There are moments as parents when it is hard to believe that our own kids successfully (and even happily) separate from their beloved “screens” for an entire summer at camp. It seems (and they have even stated) that they would rather spend their summer playing video games online with their friends and watching endless Youtube, TikTok, etc.
In general, people enjoy understanding as much as possible and also generally enjoy giving information to others. The computers in our pockets, on our desks, and basically all around us are constantly helping us by doing the same thing: receiving and providing information – they (computers) just don’t enjoy it. They don’t care about the images and videos they share, as amazing or inappropriate as they may be.
People care more when other people care, and living in a world where we are receiving and providing terabytes of information through an emotionless medium has advantages and disadvantages that can be hard to reconcile. Videos are now ruling our free time and our work time. Anyone can make and share a video, and anyone can follow the rabbit hole to the most obscure bit of information.
Studies have shown that reduced screen time in children correlates to improved mental health, and even further benefits if replaced with organized activities. We are challenged more and more each summer as camp directors to be able to find that time away from our phones and email when we must be available at all times. It is hard to espouse the benefits of the 2 way radio and “landlines” to staff who rarely, if ever, rely on them.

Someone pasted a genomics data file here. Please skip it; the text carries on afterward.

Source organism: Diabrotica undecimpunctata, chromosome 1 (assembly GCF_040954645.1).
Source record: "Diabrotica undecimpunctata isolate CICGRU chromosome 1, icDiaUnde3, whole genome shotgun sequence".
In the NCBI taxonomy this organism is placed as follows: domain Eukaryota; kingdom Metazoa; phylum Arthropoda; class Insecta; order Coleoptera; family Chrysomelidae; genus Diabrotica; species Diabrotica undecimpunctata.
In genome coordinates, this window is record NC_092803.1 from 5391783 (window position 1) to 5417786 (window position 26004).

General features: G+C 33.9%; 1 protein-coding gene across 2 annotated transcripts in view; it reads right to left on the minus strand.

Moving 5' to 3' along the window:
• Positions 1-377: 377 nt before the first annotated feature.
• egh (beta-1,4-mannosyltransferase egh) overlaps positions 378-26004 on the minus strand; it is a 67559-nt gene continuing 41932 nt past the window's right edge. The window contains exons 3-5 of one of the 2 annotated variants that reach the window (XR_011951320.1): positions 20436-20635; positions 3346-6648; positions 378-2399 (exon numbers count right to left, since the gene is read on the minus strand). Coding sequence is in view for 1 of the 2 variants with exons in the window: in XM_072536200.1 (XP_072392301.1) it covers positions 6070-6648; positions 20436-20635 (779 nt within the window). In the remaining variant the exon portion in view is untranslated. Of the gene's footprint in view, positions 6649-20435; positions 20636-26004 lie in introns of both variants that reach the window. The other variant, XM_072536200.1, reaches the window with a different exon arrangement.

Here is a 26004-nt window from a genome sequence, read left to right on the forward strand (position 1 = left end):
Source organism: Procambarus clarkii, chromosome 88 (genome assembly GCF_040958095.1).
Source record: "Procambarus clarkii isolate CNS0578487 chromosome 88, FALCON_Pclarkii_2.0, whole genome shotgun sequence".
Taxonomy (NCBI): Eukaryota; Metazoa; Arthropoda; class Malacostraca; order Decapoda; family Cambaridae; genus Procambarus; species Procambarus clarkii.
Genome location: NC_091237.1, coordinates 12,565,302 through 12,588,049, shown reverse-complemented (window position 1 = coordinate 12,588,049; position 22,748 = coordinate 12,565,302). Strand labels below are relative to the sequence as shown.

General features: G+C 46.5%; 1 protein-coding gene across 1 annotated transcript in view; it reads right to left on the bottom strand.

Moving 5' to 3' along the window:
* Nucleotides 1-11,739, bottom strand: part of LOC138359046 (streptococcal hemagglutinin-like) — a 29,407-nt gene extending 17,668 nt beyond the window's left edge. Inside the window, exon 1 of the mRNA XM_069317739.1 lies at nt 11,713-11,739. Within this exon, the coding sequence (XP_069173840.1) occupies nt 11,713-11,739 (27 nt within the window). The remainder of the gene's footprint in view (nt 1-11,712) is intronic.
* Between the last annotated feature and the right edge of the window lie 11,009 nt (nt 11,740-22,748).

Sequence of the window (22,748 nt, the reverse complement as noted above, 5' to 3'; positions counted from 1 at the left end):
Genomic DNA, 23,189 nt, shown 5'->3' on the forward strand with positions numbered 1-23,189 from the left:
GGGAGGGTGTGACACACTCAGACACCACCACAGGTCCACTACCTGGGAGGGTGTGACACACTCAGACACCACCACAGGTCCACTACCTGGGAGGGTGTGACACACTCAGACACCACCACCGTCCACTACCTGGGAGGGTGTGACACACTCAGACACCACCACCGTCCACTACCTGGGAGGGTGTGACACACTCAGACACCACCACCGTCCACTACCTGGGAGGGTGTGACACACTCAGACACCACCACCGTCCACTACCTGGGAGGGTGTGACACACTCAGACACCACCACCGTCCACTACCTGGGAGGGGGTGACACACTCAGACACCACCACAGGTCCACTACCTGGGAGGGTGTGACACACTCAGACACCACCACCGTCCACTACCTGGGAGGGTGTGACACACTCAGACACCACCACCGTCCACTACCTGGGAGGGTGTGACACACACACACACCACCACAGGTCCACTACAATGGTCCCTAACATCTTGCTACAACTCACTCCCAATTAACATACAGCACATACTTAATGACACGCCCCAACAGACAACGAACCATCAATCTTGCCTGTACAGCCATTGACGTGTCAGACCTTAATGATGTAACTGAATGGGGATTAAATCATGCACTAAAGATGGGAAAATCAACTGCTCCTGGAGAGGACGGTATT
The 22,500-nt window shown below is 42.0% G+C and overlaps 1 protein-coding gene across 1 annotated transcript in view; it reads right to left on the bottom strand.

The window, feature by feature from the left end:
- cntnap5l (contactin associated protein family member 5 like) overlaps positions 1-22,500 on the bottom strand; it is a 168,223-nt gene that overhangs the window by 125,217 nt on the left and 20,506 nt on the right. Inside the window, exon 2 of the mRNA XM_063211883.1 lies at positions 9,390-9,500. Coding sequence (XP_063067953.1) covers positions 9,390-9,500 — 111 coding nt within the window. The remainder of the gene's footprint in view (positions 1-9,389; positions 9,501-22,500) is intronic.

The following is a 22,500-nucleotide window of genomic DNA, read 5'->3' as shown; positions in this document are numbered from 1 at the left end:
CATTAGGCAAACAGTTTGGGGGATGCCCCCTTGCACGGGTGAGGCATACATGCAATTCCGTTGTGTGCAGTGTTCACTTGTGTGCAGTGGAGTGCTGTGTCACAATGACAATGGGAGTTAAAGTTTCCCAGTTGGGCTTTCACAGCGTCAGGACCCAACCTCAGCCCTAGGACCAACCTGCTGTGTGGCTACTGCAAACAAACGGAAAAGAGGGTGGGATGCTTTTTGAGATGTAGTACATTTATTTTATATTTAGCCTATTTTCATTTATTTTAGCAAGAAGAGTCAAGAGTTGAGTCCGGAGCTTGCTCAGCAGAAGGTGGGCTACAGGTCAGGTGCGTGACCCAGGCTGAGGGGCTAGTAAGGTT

Conversely, it is important to recognize studies that have shown benefits of screen time, especially “active” screen time such as playing a video game instead of “passive” time such as watching Youtube or TikTok. While there is the obvious benefit of being able to stay in touch with all of you at camp more easily, girls at camp actually have been able to partake in “active” screen time at camp in digital media working with Adobe Photoshop and Premier. And perhaps one of our visions (obviously Kyle’s) of an active, social video game activity period may become a reality in a not too distant future summer.
In the meantime, we will appreciate all the moments we have with our children, while they are still children. And even though it’s hard to be without them, we cherish the weeks they have at camp….without their screens.